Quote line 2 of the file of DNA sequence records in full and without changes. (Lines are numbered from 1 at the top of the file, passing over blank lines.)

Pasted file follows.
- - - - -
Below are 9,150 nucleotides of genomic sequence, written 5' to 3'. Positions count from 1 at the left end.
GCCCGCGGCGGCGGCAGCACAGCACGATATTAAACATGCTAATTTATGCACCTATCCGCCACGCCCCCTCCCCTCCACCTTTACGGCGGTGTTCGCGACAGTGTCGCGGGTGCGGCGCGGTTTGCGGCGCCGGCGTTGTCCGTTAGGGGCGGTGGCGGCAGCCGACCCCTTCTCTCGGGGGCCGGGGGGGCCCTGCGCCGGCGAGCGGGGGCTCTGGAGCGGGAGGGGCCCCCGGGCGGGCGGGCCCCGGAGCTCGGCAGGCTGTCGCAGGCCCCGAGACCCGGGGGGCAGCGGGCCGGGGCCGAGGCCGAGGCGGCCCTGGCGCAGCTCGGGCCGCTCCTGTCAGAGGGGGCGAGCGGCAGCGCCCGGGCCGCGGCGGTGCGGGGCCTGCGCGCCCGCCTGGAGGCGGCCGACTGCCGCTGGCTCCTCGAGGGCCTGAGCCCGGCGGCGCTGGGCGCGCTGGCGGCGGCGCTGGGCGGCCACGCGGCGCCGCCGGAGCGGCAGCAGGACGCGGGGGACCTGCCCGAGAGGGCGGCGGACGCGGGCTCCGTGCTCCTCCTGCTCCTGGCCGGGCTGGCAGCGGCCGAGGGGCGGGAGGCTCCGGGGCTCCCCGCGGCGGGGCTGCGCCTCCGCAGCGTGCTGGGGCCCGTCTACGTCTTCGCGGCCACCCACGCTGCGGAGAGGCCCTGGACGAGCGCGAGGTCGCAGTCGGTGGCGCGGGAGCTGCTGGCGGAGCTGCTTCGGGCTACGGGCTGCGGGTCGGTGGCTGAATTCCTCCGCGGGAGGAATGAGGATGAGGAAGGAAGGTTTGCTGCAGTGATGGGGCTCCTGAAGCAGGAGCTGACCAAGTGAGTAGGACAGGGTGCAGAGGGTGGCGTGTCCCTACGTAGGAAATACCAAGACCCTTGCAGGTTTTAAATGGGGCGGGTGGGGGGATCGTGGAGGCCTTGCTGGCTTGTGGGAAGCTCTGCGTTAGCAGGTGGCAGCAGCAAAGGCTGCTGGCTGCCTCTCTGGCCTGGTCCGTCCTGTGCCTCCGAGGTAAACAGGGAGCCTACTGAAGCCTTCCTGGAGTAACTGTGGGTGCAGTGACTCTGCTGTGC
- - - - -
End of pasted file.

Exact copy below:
GCCCGCGGCGGCGGCAGCACAGCACGATATTAAACATGCTAATTTATGCACCTATCCGCCACGCCCCCTCCCCTCCACCTTTACGGCGGTGTTCGCGACAGTGTCGCGGGTGCGGCGCGGTTTGCGGCGCCGGCGTTGTCCGTTAGGGGCGGTGGCGGCAGCCGACCCCTTCTCTCGGGGGCCGGGGGGGCCCTGCGCCGGCGAGCGGGGGCTCTGGAGCGGGAGGGGCCCCCGGGCGGGCGGGCCCCGGAGCTCGGCAGGCTGTCGCAGGCCCCGAGACCCGGGGGGCAGCGGGCCGGGGCCGAGGCCGAGGCGGCCCTGGCGCAGCTCGGGCCGCTCCTGTCAGAGGGGGCGAGCGGCAGCGCCCGGGCCGCGGCGGTGCGGGGCCTGCGCGCCCGCCTGGAGGCGGCCGACTGCCGCTGGCTCCTCGAGGGCCTGAGCCCGGCGGCGCTGGGCGCGCTGGCGGCGGCGCTGGGCGGCCACGCGGCGCCGCCGGAGCGGCAGCAGGACGCGGGGGACCTGCCCGAGAGGGCGGCGGACGCGGGCTCCGTGCTCCTCCTGCTCCTGGCCGGGCTGGCAGCGGCCGAGGGGCGGGAGGCTCCGGGGCTCCCCGCGGCGGGGCTGCGCCTCCGCAGCGTGCTGGGGCCCGTCTACGTCTTCGCGGCCACCCACGCTGCGGAGAGGCCCTGGACGAGCGCGAGGTCGCAGTCGGTGGCGCGGGAGCTGCTGGCGGAGCTGCTTCGGGCTACGGGCTGCGGGTCGGTGGCTGAATTCCTCCGCGGGAGGAATGAGGATGAGGAAGGAAGGTTTGCTGCAGTGATGGGGCTCCTGAAGCAGGAGCTGACCAAGTGAGTAGGACAGGGTGCAGAGGGTGGCGTGTCCCTACGTAGGAAATACCAAGACCCTTGCAGGTTTTAAATGGGGCGGGTGGGGGGATCGTGGAGGCCTTGCTGGCTTGTGGGAAGCTCTGCGTTAGCAGGTGGCAGCAGCAAAGGCTGCTGGCTGCCTCTCTGGCCTGGTCCGTCCTGTGCCTCCGAGGTAAACAGGGAGCCTACTGAAGCCTTCCTGGAGTAACTGTGGGTGCAGTGACTCTGCTGTGC